What are your common repetitive words? Do a find and highlight of those common words you use too much. Cut them or replace them. (Find and replace > format > highlight)


Let me preface this – I am not here to criticize or critique your writing style. These are tips. Take ‘em or leave ‘em. But unless you’re Nora Roberts (and wouldn’t that be so cool if she was reading this!), head-hopping and multiple POVs in a chapter or scene are generally distracting and confusing for the reader.

Worse yet is switching POVs during a battle or sex scene. It’s the equivalent of tossing a bucket of cold water on your reader and killing the mood you’ve worked so hard to create.

Remember this: every time a reader stumbles while reading or is pulled out of your story in some way, there’s a greater chance she/he will put your book down. If that happens, you’ve likely lost that reader forever. Don’t give them an open door to leave! Suck them in and keep them in your story, frantically turning pages late into the night.

The easiest solution – pick the POV of the character set to lose or hurt the most in the scene. Make that the POV of that chapter or scene.

The more advanced solution – SHOW the reaction of your other characters. Eg. Do you want to tell your reader how frustrated your heroine is with the hero? Show her slamming a door or glaring at him. Or have your POV character contemplate on the other character’s mood.

Example: Go back to the multiple POV dialogue above to see how this can be done.


You want your editor focused on improving your book and catching all the stuff you missed, not look for spots where you inserted two spaces instead of one, etc. Before shipping your doc off:

► Remove double spaces using Find and Replace:

On the Find line: [space][space] (note: this should be obvious but [space][space] is the action of hitting the spacebar twice to insert two spaces)
On the Replace line: [space]
Then, click on replace all. Repeat this until no more replacements are made.

► Remove spaces before the first word in a paragraph using Find and Replace:

On the Find line: [space]^p
On the Replace line: ^p

► Remove spaces after the last word in a paragraph using Find and Replace:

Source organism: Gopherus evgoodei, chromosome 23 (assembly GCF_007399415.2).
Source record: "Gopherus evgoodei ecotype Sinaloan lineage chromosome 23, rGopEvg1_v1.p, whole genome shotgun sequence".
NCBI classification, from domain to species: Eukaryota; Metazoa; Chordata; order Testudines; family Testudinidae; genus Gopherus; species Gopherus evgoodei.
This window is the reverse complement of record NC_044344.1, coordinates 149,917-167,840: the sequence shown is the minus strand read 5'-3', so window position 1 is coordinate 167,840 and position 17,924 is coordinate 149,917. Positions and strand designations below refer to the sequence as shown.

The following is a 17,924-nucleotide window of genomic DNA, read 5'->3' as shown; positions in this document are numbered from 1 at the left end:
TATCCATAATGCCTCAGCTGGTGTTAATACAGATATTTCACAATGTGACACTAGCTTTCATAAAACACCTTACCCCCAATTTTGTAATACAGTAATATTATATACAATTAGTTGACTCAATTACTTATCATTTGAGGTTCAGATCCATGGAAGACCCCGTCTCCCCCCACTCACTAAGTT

On the Find line: ^p[space]
On the Replace line: ^p

► Double space your document and add 0.5” indents for paragraphs. (yes, I know it looks weird, but your editor will love you for it)

► Use page or section breaks after the last sentence of every chapter.

► Create a table of contents


► This should be a no brainer, but worth mentioning. Spell checker won’t catch everything, but it does find many stupid errors.

► If you really want to analyze your document, you can turn on options to highlight missing Oxford commas and passive sentences, too.

Post-proofer pass

Your edited book is back in your hands. I know you're tempted to format that sucker and upload it to retailers. After all, you've looked at it a zillion times, right? It's got to be perfect, right? Before you format, consider trying these final tips and read it at least one more time to make sure your book is really perfect. Or combine several of these at once. The goal here is to force your brain to see all the things you might've missed.


► Do you write in Times New Roman? Switch to Calibri. (or vice versa)
► Try a handwriting font, such as Pristina.


► Do you write in double-space? Try single or triple. Add extra spacing between paragraphs.


► Try changing to a dark blue or grey. This turns the font white. 

Design > page color > Blue Accent #1 (my personal favorite)


► In Word (on a PC), go to customize the quick access toolbar > more commands > from the "choose commands from" dropdown menu, select "all commands" > add "speak". Then highlight(select) about a page of text and hit the speech bubble icon you've just added.

For results, follow the written text on your computer screen while your computer is reading to you. I usually combine tips 1, 2, and 3 above for this pass.

► If you have a Mac, Vellum will also read text to you. Some older kindles will too.


► Print out your final manuscript
► Format and send to your Kindle
► Read on your phone
► Format and upload to Createspace, then order a proofing copy of your book

That's it. If you've spent the time thoroughly self-editing, in addition to a professional editor and/or proofer, then your book should be about as perfect as you can make it. Sit back and wait for those five-star reviews to come rolling in!


Like this post? Share it!